Individuals in the telehealth condition completed measures of total PTSD symptoms, depression, anxiety, stress, and illness intrusiveness. Individuals with the in-person condition only completed measures of PTSD severity and depression. Importantly, in both conditions, statistically significant reductions in symptoms from baseline to post-treatment. Now, without a control condition not receiving therapy, we can not determine the degree to which those reductions were due to the treatment rather than something else (e.g., the simple passage of time); however, there is a litany of research out there demonstrating that exposure therapy for PTSD produces symptom reductions that far exceed that of waitlist control groups. Given that the in-person condition only completed measures of PTSD severity and depression, the two conditions could only be compared on those two variables. The results indicated that individuals who received in-person exposure treatment demonstrated greater improvement on both variables than did individuals who received telehealth exposure therapy. So, telehealth had a significant impact on these symptoms, but not as significant as the impact of in-person treatment.
The authors were also interested in determining whether particular individuals were more likely than others to complete telehealth treatment rather than dropping out. They found that OIF/OEF veterans were more likely to drop out than were Vietnam war veterans and that younger veterans were more likely to drop out than were older veterans (this second finding likely explains the first). Interestingly, severity of illness did not predict drop-out status, meaning that telehealth is just as viable for severely impaired individuals as it is for mildly impaired individuals.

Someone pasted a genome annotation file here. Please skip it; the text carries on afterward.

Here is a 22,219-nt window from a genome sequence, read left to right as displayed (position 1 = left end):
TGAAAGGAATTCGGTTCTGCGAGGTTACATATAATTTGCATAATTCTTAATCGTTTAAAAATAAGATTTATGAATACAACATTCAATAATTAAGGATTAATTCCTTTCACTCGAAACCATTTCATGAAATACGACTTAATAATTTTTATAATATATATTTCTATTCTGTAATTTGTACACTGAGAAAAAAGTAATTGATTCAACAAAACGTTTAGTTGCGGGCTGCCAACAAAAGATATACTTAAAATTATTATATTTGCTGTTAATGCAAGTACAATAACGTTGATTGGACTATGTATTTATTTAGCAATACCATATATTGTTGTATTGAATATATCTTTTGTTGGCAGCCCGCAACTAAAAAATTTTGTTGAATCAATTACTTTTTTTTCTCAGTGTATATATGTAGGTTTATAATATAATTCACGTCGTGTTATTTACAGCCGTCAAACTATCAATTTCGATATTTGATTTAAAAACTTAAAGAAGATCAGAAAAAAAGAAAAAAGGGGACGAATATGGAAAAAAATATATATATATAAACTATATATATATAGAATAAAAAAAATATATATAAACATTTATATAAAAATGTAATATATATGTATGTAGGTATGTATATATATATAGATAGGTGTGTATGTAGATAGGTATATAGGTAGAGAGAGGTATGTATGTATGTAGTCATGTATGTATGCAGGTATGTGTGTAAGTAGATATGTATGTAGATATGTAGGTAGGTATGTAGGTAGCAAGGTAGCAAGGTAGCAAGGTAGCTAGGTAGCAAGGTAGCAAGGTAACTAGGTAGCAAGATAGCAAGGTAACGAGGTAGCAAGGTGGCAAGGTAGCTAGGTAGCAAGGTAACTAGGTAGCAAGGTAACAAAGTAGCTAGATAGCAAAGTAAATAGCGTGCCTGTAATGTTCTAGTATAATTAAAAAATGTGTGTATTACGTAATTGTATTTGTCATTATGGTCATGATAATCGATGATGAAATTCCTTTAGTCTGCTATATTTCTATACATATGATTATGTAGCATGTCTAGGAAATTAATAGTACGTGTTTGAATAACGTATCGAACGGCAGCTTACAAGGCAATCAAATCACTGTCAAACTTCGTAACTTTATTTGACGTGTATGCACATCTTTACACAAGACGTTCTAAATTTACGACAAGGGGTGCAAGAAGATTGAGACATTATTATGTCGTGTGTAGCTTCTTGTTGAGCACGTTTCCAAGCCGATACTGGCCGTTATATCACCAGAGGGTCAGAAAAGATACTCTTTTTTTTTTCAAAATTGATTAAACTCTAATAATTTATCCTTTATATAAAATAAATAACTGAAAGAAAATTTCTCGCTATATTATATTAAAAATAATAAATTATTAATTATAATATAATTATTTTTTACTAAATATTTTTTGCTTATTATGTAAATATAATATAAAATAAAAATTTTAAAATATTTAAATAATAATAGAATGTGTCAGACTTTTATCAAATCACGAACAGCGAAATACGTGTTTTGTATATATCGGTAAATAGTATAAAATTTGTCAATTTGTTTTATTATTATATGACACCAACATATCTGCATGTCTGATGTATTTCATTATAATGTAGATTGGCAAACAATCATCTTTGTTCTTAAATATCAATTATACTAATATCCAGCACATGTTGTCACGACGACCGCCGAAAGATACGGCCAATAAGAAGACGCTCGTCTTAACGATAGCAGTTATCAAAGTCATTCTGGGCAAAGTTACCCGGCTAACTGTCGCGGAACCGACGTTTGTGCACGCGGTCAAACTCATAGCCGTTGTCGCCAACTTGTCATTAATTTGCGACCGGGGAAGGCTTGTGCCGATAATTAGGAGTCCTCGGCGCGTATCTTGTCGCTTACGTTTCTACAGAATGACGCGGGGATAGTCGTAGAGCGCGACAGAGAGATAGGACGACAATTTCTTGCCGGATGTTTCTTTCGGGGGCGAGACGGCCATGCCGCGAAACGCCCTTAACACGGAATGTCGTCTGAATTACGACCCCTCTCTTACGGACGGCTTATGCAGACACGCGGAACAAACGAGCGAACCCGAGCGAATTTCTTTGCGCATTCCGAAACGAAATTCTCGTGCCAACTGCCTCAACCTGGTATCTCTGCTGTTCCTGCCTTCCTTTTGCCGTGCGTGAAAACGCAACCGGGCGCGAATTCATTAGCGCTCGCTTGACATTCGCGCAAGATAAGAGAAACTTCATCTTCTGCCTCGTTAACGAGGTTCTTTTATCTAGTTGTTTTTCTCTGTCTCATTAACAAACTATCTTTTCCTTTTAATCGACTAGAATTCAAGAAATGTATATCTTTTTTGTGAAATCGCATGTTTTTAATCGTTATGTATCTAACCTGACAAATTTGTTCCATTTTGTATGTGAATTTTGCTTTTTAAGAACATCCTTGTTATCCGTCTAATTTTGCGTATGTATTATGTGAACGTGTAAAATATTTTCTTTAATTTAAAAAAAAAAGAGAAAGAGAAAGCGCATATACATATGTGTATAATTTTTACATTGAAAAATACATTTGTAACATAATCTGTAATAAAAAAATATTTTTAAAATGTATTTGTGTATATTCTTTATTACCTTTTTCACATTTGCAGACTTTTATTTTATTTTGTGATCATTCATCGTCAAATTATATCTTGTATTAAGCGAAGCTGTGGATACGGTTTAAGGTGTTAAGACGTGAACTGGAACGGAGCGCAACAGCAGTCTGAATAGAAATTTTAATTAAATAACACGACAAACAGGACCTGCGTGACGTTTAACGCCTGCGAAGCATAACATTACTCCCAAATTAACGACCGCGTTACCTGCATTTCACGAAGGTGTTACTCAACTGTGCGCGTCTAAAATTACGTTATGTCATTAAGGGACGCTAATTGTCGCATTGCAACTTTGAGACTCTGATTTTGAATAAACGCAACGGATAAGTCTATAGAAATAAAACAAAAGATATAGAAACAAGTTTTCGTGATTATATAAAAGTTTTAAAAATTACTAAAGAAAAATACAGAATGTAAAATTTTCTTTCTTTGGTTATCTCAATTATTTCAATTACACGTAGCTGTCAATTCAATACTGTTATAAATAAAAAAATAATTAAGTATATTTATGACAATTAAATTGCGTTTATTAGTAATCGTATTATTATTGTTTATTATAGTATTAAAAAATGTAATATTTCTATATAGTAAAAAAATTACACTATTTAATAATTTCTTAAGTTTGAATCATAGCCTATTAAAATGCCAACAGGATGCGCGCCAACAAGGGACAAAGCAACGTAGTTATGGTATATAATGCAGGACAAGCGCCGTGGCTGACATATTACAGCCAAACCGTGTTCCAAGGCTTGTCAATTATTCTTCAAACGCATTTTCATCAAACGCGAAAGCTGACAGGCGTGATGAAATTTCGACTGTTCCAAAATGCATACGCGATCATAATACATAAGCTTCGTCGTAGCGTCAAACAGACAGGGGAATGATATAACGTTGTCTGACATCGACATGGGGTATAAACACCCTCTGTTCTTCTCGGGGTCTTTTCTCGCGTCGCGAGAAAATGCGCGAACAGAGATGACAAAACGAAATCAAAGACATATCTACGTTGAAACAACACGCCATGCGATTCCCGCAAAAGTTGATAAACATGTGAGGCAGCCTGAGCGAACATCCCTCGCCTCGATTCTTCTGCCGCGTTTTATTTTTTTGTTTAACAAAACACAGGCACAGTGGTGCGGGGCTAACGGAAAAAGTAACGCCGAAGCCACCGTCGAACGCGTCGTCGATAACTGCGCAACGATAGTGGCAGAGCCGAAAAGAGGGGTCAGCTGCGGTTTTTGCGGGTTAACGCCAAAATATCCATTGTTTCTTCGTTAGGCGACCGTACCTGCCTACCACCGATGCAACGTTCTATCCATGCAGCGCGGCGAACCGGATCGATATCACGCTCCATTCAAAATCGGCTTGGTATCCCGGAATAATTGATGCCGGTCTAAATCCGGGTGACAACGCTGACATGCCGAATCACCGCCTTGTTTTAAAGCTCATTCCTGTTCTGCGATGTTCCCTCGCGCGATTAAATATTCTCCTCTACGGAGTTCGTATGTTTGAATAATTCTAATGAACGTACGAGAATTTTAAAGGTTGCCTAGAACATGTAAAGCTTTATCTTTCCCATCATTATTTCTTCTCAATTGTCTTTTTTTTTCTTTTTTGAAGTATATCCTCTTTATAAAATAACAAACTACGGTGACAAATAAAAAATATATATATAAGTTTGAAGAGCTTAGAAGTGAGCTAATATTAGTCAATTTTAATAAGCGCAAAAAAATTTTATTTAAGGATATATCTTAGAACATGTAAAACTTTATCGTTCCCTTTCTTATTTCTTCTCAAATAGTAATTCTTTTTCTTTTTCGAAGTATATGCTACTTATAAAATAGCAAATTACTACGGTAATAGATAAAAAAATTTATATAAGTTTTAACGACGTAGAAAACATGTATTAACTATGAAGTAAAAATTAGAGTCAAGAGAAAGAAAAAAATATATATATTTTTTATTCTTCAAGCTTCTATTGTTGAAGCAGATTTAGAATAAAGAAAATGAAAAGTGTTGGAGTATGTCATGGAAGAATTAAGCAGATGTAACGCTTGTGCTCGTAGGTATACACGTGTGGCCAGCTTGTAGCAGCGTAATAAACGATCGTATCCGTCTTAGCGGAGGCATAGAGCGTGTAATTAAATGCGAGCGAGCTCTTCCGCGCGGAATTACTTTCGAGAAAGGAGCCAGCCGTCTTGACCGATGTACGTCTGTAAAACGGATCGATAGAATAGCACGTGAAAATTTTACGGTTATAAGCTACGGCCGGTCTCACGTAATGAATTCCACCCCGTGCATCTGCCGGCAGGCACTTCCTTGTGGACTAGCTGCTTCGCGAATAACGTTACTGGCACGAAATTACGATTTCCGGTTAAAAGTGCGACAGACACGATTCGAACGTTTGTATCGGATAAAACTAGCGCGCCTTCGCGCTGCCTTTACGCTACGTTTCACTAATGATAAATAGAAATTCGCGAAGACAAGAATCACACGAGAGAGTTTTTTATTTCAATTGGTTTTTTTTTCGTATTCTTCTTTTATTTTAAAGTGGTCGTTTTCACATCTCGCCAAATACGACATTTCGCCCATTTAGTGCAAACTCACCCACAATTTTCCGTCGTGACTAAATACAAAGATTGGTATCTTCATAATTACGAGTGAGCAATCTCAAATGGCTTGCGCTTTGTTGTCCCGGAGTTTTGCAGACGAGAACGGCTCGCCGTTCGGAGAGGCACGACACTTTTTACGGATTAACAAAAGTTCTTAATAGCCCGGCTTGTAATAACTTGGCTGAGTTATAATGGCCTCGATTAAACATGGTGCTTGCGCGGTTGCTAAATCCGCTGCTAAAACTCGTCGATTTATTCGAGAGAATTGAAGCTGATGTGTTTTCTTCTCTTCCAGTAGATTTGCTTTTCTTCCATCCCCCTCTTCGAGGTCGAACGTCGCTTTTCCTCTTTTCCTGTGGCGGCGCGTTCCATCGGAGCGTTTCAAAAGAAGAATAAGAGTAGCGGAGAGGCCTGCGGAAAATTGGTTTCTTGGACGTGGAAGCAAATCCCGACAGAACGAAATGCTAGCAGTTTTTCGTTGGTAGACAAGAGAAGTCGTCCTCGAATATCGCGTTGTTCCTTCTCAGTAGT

The final set of analyses the authors ran examined predictors of treatment outcome in telehealth patients. They examined demographic variables (e.g., sex, age), combat theater (e.g., Vietnam vs OIF/OEF), and disability status but none of these variables were significantly related to treatment outcome. As such, they were unable to identify any reliable predictors of who is most likely to benefit from telehealth delivered exposure therapy for PTSD.
This kind of study really intrigues me because it takes a tangible step towards developing methods of reaching people in need who might struggle to connect with evidence-based care. Obviously equipment like this can be expensive, but when efficacy and effectiveness data are accumulated demonstrating that these methods work, funding agencies become more likely to provide grants that will make it possible to acquired what is needed and get it set up.
Part of the quest to advance the availability and prominence of evidence-based mental health care involves education, and we're certainly trying to do that here, but there are many other fronts on which this battle must be waged. Clinicians in the community must be trained (and the University of Mississippi Medical Center is doing an impressive job with that as well) and potential patients must be connected with services. This study addresses that last point very well. Yes, in-person treatment produced better results than did telehealth and we need more data comparing telehealth to treatment as usual to ensure that it is incrementally valuable, but if people are not going to be able to obtain in-person evidence-based care, the pragmatic thing to do is to give them the next best thing. This might be it.
It will be interesting to see how technology enters the equation in the field of mental health care in the coming years. It seems to be a potentially remarkable opportunity to expand the reach of effective treatments, but only time will tell.